Characteristics of her dancing: sheer joy, drama, magic. She is the one dancer who, in my opinion, who has been irreplaceable. (I know, FF, you will say Suzanne!) I've seen very satisfying renditions of SF's roles, but no one (with the possible exception at times of Nichole Hlinka) has done true justice to Patti's roles. For those of you who were at NYCB in the seventies, you will remember that Patti was always called back by the applause at least two -- and often three times -- during Who Cares after her Fascinatin' Rhythm solo. When have you heard that kind of enthusiam at NYCB in the last twenty years?

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Not only was Patty McBride's "Fascinatin' Rhythm" solo in "Who Cares" incomparable, so was her "The Man I Love" with Jacques d'Amboise. This isn't just nostalgia talking -- nobody has ever come close to them. As bobbi says, Patty was unique. It was a privilege to be going to the ballet when two great ballerinas were in the same company at the same time, Patty and Suzanne, both of them embraceable and irreplaceable. :D

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Yes, Bobbi, I well remember (and miss) the enthusiasm that dancers like McBride used to stir up. Being called out 2 or 3 times was not unusual and curtain calls used to go on longer and louder.

But I think in general we just don't see ovations like we used to. My last few visits to ABT found even big names like Corella and Ananashvili getting solid but hardly rapturous applause. Things are even worse at the opera, where the great Pavarotti's Met farewell last week only got 10 minutes of cheers. OK, 11 minutes.

Audiences just don't get involved; they want to rush out & check their cell-phone messages or get to the subway.

Biggest ovation I ever encountered at the ballet: Fracci & Nureyev after GISELLE with La Scala Ballet.

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First of all, I must say I have never seen Mc Bride dancing (only a little bit too-little with Misha rehearsing Steadfast Tin Soldier),but I have seen photos and read about her.

I own a book called "Dancershoes". In this book lots of dancers write what they do to their shoes, how they care for them, etc. McBride says that though all people criticized her for her way of standing "over" her toes instead of pushing up from the shoe, she felt that this way was the most confortable for the structure of her feet. There is a photo of one of her feet, and I must say I like that particular photo a lot.

It is also interesting to note Gelsey Kirkland's comments on that same book: that once she had to substitute for McBride in an emergency, and that she had to wear Patty's shoes as well (because she had none of her own already sewn). Kirkland says that she felt she could have balanced forever in Patty's shoes - that it was an effort NOT to hold a balance in her shoes

Thought this might be interesting to you.

Silvy

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Thanks Silvy, by the way I've completely changed my mind about McBride's feet being unattrative. I now think they are as lovely as her ageless and beautiful face :)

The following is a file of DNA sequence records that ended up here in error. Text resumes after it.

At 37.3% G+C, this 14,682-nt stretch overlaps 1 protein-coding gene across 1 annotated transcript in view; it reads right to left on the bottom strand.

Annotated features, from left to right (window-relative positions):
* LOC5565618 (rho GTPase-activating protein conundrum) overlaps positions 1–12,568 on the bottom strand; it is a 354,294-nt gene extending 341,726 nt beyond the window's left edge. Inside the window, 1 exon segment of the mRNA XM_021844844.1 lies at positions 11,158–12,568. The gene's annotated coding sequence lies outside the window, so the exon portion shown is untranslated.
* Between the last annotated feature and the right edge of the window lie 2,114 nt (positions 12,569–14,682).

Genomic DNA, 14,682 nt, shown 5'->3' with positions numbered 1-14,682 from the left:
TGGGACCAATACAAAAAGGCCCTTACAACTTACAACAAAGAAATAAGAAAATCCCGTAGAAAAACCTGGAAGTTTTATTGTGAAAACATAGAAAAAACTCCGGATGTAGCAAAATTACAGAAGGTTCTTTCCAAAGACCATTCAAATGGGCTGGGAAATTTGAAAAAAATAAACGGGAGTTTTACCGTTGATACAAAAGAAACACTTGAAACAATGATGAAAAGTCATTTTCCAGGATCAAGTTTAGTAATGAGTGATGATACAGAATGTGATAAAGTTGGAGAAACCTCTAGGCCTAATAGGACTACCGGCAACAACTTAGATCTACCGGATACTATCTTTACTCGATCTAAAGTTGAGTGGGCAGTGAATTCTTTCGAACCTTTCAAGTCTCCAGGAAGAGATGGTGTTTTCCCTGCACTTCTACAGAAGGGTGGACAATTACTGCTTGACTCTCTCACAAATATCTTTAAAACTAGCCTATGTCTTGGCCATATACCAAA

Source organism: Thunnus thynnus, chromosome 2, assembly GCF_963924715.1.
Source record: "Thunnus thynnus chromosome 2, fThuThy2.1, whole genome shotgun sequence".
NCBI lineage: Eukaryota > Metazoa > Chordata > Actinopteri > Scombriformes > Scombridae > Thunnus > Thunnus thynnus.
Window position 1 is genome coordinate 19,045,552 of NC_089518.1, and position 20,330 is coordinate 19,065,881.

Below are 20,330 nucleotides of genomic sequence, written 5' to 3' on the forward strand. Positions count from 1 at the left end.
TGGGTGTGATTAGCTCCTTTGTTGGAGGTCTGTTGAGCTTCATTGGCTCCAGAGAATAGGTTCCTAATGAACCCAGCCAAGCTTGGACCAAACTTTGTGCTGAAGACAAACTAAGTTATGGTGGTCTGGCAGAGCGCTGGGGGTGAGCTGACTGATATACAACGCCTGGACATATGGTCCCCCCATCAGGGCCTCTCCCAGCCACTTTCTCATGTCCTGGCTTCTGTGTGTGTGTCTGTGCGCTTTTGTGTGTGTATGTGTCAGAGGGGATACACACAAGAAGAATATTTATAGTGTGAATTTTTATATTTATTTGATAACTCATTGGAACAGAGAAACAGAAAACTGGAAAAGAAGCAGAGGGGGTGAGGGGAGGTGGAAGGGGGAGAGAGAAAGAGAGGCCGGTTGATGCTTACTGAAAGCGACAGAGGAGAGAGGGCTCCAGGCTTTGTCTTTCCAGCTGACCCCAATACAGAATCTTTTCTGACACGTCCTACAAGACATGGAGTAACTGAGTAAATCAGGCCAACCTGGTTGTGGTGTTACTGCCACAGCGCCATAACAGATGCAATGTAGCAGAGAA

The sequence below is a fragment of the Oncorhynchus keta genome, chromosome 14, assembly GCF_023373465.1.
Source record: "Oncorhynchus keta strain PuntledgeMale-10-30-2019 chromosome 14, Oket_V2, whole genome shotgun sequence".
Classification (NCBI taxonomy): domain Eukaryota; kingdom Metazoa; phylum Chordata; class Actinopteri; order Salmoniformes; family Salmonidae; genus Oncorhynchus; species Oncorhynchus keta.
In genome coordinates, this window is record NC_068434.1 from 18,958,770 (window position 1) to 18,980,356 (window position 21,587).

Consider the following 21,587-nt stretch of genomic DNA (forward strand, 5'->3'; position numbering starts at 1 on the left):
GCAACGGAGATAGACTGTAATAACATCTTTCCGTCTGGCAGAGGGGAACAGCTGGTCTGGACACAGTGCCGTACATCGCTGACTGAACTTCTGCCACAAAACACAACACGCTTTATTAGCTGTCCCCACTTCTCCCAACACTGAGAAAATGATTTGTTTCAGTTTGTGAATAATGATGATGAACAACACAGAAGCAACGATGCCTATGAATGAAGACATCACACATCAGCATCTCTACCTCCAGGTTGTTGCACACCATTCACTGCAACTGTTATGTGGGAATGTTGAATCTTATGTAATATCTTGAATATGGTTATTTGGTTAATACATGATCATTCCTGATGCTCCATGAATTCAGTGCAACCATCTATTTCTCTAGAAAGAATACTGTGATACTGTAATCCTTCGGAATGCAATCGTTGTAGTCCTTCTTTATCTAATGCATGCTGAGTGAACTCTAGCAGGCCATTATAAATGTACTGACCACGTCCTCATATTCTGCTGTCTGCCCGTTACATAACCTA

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she was hysterically funny in "Costermongers" in Union Jack

I was never a great fan of McBride. She always seemed like a delicate china doll to me. Not that I found any fault with her dancing, it was a chemistry thing that didn't appeal to me. Until she did her funny Costermonger in Union Jack. She suddenly seemed very human and I bacame a fan after that. Weird, how those things work. Sometimes you see a dancer do something that just turns you on to them.

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Another thing that nobody has ever done as well as Patty is the bump-and-grind in Costermongers. :devil:

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The first thing I saw McBride in was Baiser-- to echo Oberon-- :ermm: . I have wished ever since that I had been older (although I went to a performing arts school and knew a tiny bit about ballet at the time, such a performance as hers can't be grasped by an adolescent) but I have also remembered, forever, the indelible impact of her dancing and personality. I never saw anyone else like her, and when I recall the end of her variation (a triple pirouette on the diagonal, two on point, one off-- talk about TROUBLE....) I still have a frisson. Even Helgi Tomasson, an icon of grace, strength, and refinement, could not take my attention from her. Later I saw her in many of her created roles, and especially remember the Intermezzo and the curved lines she made in it; I've never seen those lines recreated by another ballerina, though many wonderful dancers have done the part. She once said in an interview that she had a "special arc" for Brahms, meaning the line of her back and the epaulement, I assume, and it isn't surprising. I had the pleasure of taking a friend to Jewels once-- with McBride at forty AFTER maternity leave dancing Rubies-- I said nothing about her age, of course, and after the performance (which had included Nichols and Farrell.....) all he could say was WHO IS THAT BALLERINA???? I said, yes, she's great, isn't she. How old do you think she is? he said, oh, twenty-eight, thirty? I said, well, actually, forty, with a child. I'll never forget his face! :unsure: